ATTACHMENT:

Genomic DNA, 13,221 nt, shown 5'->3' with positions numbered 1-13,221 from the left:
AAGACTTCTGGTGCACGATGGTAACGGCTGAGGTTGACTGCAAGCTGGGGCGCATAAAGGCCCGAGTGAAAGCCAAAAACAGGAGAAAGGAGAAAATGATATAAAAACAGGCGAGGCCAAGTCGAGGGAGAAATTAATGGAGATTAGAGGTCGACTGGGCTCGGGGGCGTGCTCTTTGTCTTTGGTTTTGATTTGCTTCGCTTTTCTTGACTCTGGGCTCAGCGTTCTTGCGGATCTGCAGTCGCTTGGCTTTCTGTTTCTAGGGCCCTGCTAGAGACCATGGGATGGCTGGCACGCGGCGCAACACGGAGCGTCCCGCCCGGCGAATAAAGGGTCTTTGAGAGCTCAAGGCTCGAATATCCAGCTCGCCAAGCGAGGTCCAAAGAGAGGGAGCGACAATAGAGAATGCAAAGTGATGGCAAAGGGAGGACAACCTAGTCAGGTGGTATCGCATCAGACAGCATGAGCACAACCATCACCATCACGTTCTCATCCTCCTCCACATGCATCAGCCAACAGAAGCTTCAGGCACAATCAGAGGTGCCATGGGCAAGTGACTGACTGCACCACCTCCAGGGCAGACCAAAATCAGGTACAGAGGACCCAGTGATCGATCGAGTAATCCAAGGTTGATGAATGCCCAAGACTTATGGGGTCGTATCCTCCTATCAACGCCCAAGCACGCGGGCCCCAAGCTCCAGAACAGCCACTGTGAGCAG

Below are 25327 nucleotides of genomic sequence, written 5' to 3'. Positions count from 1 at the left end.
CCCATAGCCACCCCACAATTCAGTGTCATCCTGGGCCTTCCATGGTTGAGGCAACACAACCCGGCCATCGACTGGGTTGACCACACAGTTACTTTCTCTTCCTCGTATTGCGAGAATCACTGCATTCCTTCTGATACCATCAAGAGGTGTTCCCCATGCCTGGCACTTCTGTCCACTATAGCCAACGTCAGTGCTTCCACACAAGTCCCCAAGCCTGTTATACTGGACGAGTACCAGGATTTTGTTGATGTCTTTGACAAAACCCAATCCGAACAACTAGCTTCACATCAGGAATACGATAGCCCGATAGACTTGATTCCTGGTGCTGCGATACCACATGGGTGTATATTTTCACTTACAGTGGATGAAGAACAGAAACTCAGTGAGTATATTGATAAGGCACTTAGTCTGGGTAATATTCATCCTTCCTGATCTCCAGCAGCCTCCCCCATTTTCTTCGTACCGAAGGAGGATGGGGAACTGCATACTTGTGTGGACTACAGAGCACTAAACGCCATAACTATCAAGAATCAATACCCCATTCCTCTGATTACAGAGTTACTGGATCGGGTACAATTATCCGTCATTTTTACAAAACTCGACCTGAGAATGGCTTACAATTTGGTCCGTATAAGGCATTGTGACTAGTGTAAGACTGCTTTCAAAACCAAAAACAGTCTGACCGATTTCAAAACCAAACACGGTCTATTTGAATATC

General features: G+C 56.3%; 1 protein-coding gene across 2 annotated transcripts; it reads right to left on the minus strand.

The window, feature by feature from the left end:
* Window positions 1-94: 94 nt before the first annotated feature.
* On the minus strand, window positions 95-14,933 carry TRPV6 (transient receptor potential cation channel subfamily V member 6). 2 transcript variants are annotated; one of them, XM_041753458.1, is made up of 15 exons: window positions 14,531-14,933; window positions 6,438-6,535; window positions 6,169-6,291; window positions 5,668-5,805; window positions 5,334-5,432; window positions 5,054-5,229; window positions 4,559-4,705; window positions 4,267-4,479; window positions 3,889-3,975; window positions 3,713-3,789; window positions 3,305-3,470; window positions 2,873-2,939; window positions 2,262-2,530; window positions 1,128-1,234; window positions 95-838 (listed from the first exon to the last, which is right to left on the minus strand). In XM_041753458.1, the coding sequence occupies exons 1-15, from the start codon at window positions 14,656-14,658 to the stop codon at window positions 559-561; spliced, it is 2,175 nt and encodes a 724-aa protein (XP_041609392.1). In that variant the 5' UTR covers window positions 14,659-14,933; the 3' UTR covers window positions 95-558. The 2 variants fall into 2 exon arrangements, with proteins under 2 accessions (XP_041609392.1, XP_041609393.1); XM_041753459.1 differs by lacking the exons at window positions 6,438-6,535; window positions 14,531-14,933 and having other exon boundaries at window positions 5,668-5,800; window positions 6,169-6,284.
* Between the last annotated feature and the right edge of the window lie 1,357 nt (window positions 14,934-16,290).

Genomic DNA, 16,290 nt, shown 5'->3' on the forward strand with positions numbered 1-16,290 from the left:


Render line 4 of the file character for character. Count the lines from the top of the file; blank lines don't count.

CCCATAGCCACCCCACAATTCAGTGTCATCCTGGGCCTTCCATGGTTGAGGCAACACAACCCGGCCATCGACTGGGTTGACCACACAGTTACTTTCTCTTCCTCGTATTGCGAGAATCACTGCATTCCTTCTGATACCATCAAGAGGTGTTCCCCATGCCTGGCACTTCTGTCCACTATAGCCAACGTCAGTGCTTCCACACAAGTCCCCAAGCCTGTTATACTGGACGAGTACCAGGATTTTGTTGATGTCTTTGACAAAACCCAATCCGAACAACTAGCTTCACATCAGGAATACGATAGCCCGATAGACTTGATTCCTGGTGCTGCGATACCACATGGGTGTATATTTTCACTTACAGTGGATGAAGAACAGAAACTCAGTGAGTATATTGATAAGGCACTTAGTCTGGGTAATATTCATCCTTCCTGATCTCCAGCAGCCTCCCCCATTTTCTTCGTACCGAAGGAGGATGGGGAACTGCATACTTGTGTGGACTACAGAGCACTAAACGCCATAACTATCAAGAATCAATACCCCATTCCTCTGATTACAGAGTTACTGGATCGGGTACAATTATCCGTCATTTTTACAAAACTCGACCTGAGAATGGCTTACAATTTGGTCCGTATAAGGCATTGTGACTAGTGTAAGACTGCTTTCAAAACCAAAAACAGTCTGACCGATTTCAAAACCAAACACGGTCTATTTGAATATC